Ghost stories are a rite of passage in every child’s life.
In fact I think the urban legends and myths that are shared among friends, huddled together at sleepovers or on long walks home, are probably just as influential in shaping who we grow up to be as any schoolroom lesson we absorb over the years is. More than just scaring the wits out of us, these stories often equal as cautionary tales and warnings to heed — like D.A.R.E., only effective.
And while, growing up, we encounter many scary tales and experiences – each with their own varying levels of spookiness – I’m sure each one of us has one that beats all the rest. The one that, if it were physically possible, would’ve left our hair with a shock of white. For me, it was the ghost from Three Men and a Baby.
Like the Kennedy assassination for the generations before me, I remember exactly where I was when I learned about the ghost.
I was around 8 or 9 at the time, and I was with my buddy Jake. We had been hanging out with his high school-aged sister and her friend, Megan, watching movies and wasting the summer afternoon in Megan’s (parents’) basement. We’d wrapped up whatever we were doing and were heading upstairs for our next distraction when Megan stopped us abruptly.
“Oh, wait – do you guys wanna see a real ghost?”
Stupidly, unanimously, we did.
I’m sure I initially brushed off the concept of an actual ghost being caught on film, let alone one on the set of Three Men and a Baby: not only was I a pretty skeptical and unflinching little runt (watched The Brood before I was even in first grade, no big whoop), but I’d seen Three Men and a Baby and didn’t remember seeing any ghosts.
Megan popped the tape in the VCR (kids, ask your grandparents what that is) and hit fast forward. We all waited, silently, as the movie blurred by. She stopped it suddenly, excitedly. She hit play. Judgment Day was upon us.
As the camera pans across a room, following Ted Danson while he talks to some old lady, we saw it. The ghost of a little boy, plain as day, standing – nay, hiding – behind some curtains; the glow of daylight behind him making him look even more ethereal and haunting.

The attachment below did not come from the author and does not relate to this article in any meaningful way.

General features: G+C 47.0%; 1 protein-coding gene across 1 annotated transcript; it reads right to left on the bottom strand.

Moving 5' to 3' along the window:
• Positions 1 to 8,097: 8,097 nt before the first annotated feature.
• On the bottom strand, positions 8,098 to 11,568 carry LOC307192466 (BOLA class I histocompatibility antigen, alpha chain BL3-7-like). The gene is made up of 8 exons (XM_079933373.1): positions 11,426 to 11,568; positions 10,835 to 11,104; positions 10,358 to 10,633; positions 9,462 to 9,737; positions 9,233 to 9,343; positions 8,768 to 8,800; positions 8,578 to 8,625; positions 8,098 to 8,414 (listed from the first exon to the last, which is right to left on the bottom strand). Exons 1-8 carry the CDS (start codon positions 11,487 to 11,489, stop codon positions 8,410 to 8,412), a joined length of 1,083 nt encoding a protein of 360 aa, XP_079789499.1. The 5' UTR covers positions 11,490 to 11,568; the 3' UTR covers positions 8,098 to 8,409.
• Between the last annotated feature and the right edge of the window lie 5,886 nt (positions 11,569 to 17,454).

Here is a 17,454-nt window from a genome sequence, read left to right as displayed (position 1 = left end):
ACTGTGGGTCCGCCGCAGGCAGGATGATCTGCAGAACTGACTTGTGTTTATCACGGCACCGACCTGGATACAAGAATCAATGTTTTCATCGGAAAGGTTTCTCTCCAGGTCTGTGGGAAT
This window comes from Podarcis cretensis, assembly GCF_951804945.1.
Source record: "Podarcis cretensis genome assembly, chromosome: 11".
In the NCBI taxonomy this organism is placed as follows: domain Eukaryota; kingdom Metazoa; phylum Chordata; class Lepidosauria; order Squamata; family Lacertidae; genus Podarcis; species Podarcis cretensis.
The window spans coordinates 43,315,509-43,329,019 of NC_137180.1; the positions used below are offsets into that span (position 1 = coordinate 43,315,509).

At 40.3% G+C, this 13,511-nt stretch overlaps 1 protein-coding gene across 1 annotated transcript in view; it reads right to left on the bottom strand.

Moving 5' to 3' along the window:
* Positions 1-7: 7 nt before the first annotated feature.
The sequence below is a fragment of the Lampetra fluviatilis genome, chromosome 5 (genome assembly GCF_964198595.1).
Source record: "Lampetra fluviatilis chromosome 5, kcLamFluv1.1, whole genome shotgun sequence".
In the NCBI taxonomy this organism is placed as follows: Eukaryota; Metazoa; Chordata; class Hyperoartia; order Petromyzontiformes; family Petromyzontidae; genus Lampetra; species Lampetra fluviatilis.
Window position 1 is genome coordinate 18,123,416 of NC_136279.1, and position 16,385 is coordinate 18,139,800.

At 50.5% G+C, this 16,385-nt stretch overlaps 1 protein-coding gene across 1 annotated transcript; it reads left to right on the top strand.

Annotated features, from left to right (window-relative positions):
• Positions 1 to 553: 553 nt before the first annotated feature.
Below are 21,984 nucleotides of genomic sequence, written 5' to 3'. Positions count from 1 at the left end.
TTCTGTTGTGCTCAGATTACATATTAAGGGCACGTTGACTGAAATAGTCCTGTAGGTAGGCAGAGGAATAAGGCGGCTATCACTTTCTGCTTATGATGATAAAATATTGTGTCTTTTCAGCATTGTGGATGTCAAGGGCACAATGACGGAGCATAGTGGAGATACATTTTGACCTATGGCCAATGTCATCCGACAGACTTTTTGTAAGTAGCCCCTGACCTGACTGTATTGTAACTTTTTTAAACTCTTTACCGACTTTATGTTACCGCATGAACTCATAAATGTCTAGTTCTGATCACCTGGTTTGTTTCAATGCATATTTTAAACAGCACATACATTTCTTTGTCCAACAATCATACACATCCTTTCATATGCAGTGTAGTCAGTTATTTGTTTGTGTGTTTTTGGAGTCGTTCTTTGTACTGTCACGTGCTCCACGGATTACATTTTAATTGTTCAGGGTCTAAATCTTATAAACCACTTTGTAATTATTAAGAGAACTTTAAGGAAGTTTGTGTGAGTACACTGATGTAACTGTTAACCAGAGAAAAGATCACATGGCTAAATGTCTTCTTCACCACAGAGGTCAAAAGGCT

I was in shock. Holy fuck, was I in shock. I saw it, I saw a ghost with my own real human blinking eyes! I was struck with an awful sinking feeling – like I’d watched The Ring and suddenly knew my fate. And in a pre-Internet, pre-Google, pre-Wikipedia world, there was no debunking this. What I’d seen was real. No other explanation, it was a real goddamn ghost, and I was freaking out inside.
Megan explained the backstory – one she’d heard from a friend of a friend, naturally – about how the ghost was that of a boy who’d killed himself in that apartment before the movie was filmed there. Made total sense to me.
We kept the convo going as we headed upstairs to continue on with our day. We were just stepping down off the concrete stairs at her backdoor when I realized that I’d forgotten something in the basement. Shit. I told everyone to hang on – to absolutely wait for me – as I’d be right back. Reluctantly, I re-entered the house. I immediately ran down the basement stairs, eyes probably barely open, snatched what I needed and got the hell out of there. I’m sure I broke some sort of land speed record.
I make no exaggeration when I say that afternoon was easily one of the scariest moments of my childhood. I remembered it all these years later, didn’t I?
(Thankfully, obviously, it was not a real ghost but merely a cardboard cut-out [of Ted Danson himself, no less!] Head to Snopes for the full explanation.)